Testicular infiltrates in children with acute lymphoblastic leukemia: A prospective study

Juan J. Ortega, G. Javier, Nuria Torán

Research output: Contribution to journalArticleResearchpeer-review

23 Citations (Scopus)

Abstract

The incidence of testicular infiltrates in 68 boys with acute lymphoblastic leukemia in first remission (1974‐81), was prospectively investigated through careful clinical examination and routine bilateral biopsies at 2‐3 years of remission. All boys were under 14 years of age and they were treated with protocols D.74 and Pethema 7/78. Seven patients (10.3%) presented an isolated testicular relapse (ITR) during the chemotherapy period. In 13 of the 43 testicular biopsies (31%) leukemic infiltrates were found, and in another two findings were controversial. Three boys, two with previous negative biopsies, had an ITR 6 to 18 months after therapy was stopped. Finally, three others had simultaneous relapses in testes and bone marrow, one during chemotherapy and two after suppression. In all, 23 patients (33.8%) in first remission had overt or occult ITR. Overall estimated incidence rate of testes leukemia is 40% in all the groups. Incidence of early and occult ITR was higher in boys with initial WBC counts over 20 × 109/1. Therapy in ITR generally consisted of local radiotherapy (20‐25 Gy), a new induction treatment followed by 2‐year maintenance treatment; in three patients with early ITR, orchidectomy was also performed and six were given a new CNS preventive treatment. Clinical course in the seven patients with early ITR was unfavourable in five, with subsequent hematological relapses and death; one had a long‐term disease‐free survival (80 + months) and the other was a recent case. Ten of the 13 patients with occult infiltrates continued in remission and four were off treatment with a follow‐up of over 66 months. The three patients with late ITR were in 2nd remission at 8‐18 months after a new cessation of therapy. It may be concluded from this study that prognosis in ITR is related to the phase of presentation: it is unfavourable in cases of early ITR, but in occult infiltrates, detected by routine biopsy, and in late ITR combined therapy is effective in most cases. Copyright © 1984 Wiley‐Liss, Inc., A Wiley Company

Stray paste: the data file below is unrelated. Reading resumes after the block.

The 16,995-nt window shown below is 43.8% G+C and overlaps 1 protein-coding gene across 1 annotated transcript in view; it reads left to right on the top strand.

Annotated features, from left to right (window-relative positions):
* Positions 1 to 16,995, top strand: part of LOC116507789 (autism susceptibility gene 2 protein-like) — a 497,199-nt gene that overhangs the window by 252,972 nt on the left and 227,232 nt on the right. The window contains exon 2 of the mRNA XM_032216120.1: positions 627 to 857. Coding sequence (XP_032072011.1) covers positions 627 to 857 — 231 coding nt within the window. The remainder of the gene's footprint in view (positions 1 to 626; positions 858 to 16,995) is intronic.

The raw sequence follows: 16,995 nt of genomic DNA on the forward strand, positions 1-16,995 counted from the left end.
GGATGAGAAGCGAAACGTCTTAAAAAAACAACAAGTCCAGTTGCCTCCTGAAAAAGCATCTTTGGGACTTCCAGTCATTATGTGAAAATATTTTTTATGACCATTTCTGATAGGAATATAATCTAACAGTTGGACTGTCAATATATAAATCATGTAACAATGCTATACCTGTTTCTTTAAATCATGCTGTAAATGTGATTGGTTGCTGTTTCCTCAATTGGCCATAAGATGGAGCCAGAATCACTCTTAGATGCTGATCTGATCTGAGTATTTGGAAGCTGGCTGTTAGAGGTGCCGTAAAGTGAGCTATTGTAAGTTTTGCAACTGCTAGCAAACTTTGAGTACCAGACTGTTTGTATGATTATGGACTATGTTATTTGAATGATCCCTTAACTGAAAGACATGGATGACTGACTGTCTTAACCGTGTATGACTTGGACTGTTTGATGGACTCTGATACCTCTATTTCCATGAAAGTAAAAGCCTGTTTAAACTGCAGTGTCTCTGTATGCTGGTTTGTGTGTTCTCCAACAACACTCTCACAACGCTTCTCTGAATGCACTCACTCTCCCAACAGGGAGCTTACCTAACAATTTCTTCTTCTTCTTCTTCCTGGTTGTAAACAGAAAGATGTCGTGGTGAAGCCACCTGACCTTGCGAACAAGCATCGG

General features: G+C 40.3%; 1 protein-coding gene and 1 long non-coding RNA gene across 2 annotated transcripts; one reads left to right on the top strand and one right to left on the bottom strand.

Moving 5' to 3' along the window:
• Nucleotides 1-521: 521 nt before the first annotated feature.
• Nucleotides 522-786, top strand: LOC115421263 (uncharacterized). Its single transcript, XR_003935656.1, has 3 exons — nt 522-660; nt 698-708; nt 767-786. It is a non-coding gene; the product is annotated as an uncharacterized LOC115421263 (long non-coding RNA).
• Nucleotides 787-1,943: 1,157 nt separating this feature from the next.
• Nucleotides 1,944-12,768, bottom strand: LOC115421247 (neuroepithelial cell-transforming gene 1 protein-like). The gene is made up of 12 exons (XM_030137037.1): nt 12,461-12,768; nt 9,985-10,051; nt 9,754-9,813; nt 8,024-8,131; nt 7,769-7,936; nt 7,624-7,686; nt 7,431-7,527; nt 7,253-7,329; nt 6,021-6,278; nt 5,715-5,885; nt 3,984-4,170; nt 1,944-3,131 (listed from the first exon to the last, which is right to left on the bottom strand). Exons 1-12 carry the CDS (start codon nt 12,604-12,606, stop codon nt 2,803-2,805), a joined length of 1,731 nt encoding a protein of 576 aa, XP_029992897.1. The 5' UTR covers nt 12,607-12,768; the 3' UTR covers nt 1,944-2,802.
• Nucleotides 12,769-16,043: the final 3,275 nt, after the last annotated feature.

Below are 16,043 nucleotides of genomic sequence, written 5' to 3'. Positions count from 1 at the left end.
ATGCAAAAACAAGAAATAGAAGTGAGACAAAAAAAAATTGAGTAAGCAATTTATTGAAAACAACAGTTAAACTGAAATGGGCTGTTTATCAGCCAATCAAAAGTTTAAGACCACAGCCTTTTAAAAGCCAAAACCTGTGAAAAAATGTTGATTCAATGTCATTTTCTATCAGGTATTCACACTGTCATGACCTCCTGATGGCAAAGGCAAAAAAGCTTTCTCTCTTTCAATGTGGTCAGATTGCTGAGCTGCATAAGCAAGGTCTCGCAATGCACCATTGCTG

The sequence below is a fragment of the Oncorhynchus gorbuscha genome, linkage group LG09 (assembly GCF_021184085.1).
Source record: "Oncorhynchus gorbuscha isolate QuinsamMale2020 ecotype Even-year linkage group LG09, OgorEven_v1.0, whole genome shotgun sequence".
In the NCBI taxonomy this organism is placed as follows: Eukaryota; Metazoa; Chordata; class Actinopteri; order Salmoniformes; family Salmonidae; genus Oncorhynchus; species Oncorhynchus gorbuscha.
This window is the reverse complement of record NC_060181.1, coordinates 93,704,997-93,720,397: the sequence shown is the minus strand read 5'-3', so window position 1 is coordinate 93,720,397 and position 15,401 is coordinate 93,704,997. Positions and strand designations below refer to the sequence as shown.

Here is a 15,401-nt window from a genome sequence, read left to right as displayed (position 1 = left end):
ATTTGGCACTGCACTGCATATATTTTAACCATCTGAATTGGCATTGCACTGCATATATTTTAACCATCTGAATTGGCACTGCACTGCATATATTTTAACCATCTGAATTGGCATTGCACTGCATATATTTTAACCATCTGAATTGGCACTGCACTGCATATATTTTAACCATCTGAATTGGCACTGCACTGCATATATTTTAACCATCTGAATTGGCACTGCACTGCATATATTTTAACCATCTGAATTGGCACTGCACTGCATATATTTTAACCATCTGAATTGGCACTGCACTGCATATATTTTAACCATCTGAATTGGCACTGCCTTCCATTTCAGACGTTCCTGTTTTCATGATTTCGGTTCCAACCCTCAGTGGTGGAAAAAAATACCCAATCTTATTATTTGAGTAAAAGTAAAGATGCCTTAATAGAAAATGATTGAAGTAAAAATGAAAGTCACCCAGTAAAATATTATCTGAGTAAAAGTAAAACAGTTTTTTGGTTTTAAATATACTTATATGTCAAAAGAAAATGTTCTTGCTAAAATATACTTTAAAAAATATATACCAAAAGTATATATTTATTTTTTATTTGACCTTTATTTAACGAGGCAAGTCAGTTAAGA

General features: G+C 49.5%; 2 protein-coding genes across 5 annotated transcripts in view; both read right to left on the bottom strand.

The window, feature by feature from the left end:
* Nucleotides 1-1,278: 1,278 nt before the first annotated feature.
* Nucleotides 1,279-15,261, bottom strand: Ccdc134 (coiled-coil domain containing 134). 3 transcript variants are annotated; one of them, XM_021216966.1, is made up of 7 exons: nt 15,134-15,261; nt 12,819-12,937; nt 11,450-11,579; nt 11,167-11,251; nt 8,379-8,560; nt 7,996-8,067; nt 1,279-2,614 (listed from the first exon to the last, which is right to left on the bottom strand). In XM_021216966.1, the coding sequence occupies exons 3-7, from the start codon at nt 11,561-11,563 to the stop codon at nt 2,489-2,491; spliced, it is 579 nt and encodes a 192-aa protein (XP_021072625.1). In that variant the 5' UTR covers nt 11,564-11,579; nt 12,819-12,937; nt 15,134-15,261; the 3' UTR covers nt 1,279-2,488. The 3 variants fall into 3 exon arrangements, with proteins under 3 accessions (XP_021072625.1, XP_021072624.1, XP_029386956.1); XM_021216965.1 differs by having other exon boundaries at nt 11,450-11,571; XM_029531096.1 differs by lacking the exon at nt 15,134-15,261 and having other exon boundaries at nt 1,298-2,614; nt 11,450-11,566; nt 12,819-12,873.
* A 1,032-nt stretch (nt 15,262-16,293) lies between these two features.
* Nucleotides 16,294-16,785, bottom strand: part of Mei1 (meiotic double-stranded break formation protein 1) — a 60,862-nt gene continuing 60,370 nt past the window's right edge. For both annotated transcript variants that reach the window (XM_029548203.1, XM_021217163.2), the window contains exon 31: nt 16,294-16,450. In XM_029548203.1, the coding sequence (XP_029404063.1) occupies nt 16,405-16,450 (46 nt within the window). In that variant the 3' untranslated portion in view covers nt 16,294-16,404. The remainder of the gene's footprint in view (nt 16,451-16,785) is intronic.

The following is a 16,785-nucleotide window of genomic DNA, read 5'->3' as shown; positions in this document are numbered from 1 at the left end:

Original languageEnglish
Pages (from-to)386-393
JournalMedical and Pediatric Oncology
Volume12
Issue number6
DOIs
Publication statusPublished - 1 Jan 1984

Keywords

  • tested biopsy
  • testes leukemia
  • testicular infiltrates
  • testicular infiltrates in ALL

Fingerprint Dive into the research topics of 'Testicular infiltrates in children with acute lymphoblastic leukemia: A prospective study'. Together they form a unique fingerprint.

Cite this